Jonathan A. Hill Bookseller has released Catalogue 214 – Mostly Recent Acquisitions. There is no descriptive title, but here is what we found. These are overwhelmingly English and European books. The majority are in the English language though certainly not all. They can easily be called "antiquarian," coming from the 19th century or earlier. A couple of topics stand out. There is much in the way of bibliography, including many of a genre closely related – auction catalogues of important book sales. If we turn the clock back 200 years or more, we find there were some magnificent and incredibly large collections, and they regularly made their way to the auction rooms when their owners made their exits from this world. There are also a large number of books in the field of gardening, and plant and animal husbandry. Some of it was decorative, but most of these works are focused on gaining the most crops from your fields. Then, other topics also appear in smaller numbers, including science, medicine, anatomy, and health. Here are a few samples of the 100 books to be found in the pages of this catalogue.
We begin with the first book from noted English agricultural writer (some say the greatest ever) Arthur Young. He didn't start out that way, instead writing some political pamphlets, attempting to start a magazine, and training to be a merchant. However, after his father died, his mother called him back to their small country estate. Young began to farm, experimenting in ways to improve production. In 1867, he published his first book, The Farmer's Letters to the People of England: containing the Sentiments of a Practical Husbandman, on various Subjects of the utmost Importance... In time, Young would write a great many more books, mostly on agriculture, and come to view this first attempt as more of a testament to his ignorance than his knowledge. It was at this time that Young purchased a larger farm and began conducting more experiments. Item 93. Priced at $2,500.
In 1768, Young published the first of his touring books. It was here that Young's reputation as a writer began to grow, and become a greater means of making a living through farming than by farming itself. Item 95 is A Six Weeks Tour, through the Southern Counties of England and Wales. The book was primarily focused on agriculture, as Young conducted surveys of what other farmers were doing on their land. However, he also wrote about economic and political issues, speaking about the economics of labor and provisions, and of the conditions of the poor, and of those on the other side of the income line. Young published a "six months tour" of northern England two years later (also offered in this catalogue), as well as tours of eastern England, France and Ireland. Several of his other agricultural works are also available in this catalogue. $1,750.
Item 28 is a catalogue of a vast library, Index Bibliothecae..., which in effect made it one of the earliest bibliographies. The library's owner was Francesco Barberini, progeny of a wealthy family that became even wealthier due to the position of Francesco's uncle. In 1623, his uncle was elected Pope, serving the next 21 years as Pope Urban VIII. Urban took care his family. He elevated his brother and two of his nephews to be cardinals, including young Francesco, then 26 years old. Francesco benefited financially from his position, becoming a patron or the arts and building his massive library. Along with books it included many ancient Greek and Roman manuscripts. When his uncle died, the new Pope sought to diminish the Barberinis wealth. They were forced to flee to exile in France, but in time, with the help of a marriage uniting the new Pope's family and theirs, all was forgiven. While Cardinal Barberini made the most of papal nepotism to advance his personal interests, in his defense it should be noted that he was one of only three judges in Galileo's second trial who refused to sign his sentence, and then worked to see that the great scientist lived his remaining days in comfortable surroundings, rather than being shipped off to a monastery. When Cardinal Barberini died in 1679, the library contained 60,000 books. This 1681 catalogue, which was written in then-revolutionary alphabetical order by name, covers the books. A planned catalogue of the manuscripts was never published. This catalogue is very rare in the marketplace. $22,500.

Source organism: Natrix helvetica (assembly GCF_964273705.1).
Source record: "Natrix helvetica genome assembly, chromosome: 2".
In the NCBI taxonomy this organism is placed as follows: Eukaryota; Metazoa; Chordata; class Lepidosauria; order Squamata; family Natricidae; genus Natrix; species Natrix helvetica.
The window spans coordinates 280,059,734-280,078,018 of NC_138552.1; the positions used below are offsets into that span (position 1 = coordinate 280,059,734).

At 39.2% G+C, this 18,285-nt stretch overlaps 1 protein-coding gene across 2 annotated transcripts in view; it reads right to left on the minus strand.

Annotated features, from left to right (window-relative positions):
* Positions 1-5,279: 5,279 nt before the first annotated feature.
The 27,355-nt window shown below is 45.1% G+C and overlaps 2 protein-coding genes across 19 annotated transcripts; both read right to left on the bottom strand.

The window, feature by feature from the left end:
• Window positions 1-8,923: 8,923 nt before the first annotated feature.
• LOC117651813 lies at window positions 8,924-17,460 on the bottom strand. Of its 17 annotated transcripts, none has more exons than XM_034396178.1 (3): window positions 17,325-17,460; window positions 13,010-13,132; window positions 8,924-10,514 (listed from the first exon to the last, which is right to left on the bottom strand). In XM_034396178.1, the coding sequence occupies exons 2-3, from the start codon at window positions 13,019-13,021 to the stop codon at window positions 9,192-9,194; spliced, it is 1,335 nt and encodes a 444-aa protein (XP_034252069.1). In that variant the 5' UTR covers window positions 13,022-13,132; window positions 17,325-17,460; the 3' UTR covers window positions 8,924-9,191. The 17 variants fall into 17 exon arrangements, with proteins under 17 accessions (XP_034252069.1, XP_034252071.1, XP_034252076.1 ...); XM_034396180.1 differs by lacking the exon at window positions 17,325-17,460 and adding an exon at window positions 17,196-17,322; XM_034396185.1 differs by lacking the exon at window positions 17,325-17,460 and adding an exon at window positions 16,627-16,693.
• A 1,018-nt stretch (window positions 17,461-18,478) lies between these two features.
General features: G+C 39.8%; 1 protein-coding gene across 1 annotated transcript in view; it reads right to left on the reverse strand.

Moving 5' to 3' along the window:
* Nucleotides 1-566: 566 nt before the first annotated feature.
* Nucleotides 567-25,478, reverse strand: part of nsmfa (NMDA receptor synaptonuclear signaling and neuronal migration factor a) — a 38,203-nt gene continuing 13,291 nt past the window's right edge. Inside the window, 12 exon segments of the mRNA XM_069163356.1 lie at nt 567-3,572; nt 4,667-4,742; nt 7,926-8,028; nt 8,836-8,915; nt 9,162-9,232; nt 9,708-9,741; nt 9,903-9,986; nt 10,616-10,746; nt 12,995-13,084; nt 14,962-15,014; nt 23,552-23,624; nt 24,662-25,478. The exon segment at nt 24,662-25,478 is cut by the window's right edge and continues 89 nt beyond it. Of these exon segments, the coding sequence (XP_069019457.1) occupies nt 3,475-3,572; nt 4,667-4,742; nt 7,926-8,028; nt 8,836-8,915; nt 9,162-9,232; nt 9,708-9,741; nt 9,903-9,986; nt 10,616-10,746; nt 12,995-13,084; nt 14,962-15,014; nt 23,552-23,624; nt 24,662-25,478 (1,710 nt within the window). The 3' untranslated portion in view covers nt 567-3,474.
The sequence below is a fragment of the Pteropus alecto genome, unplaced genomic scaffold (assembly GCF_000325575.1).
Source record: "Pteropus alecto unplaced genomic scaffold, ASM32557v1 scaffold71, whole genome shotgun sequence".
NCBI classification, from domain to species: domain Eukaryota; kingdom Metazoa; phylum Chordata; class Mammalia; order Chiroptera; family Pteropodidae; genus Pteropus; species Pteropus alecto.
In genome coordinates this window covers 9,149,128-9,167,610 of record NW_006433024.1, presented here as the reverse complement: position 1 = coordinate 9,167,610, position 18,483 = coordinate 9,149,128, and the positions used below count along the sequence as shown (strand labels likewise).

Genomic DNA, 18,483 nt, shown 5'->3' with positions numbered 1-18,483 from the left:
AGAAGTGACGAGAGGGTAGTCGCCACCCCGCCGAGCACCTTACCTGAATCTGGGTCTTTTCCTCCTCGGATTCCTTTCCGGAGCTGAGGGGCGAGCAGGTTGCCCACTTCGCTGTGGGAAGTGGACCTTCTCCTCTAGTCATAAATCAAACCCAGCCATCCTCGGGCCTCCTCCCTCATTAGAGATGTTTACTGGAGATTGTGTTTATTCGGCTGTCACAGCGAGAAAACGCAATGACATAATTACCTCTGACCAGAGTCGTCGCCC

This next item takes bibliography one step further. It is Dissertation sur les Bibliotheques avec une Table Alphabetique... Hill notes that it is more than a catalogue of collections in France and elsewhere, but is, in effect, a bibliography of bibliographies. This copy is bound together with Table Alphabetique des Dictionnaires..., the first bibliography of dictionaries, with about 1,000 titles. Both were the work of Jacques Bernard Durey de Noinville and published in 1758. Item 40. $950.
Item 14 is the rare auction catalogue for Bibliotheca Fageliana. A Catalogue of the valuable and extensive Library of the Greffier Fagel, of the Hague. The sale was set for March 1, 1802, beginning "precisely" at 12:00, to be handled by Mr. Christie. It never happened. Greffier (a diplomatic post) Henrik Fagel was the inheritor of the Fagel family library that had been built over almost two centuries. After his country was overrun by French revolutionaries for a time, he was able to return. Fagel, in financial straits, decided to ship his library off to London to be sold. The catalogue was prepared and the auction set. However, funds were raised on behalf of Trinity College in Dublin to purchase the entire library, with the result that the almost 10,000 lots were sold together without benefit of an auction for £8,000. The collection still resides at Trinity in Dublin. $3,000.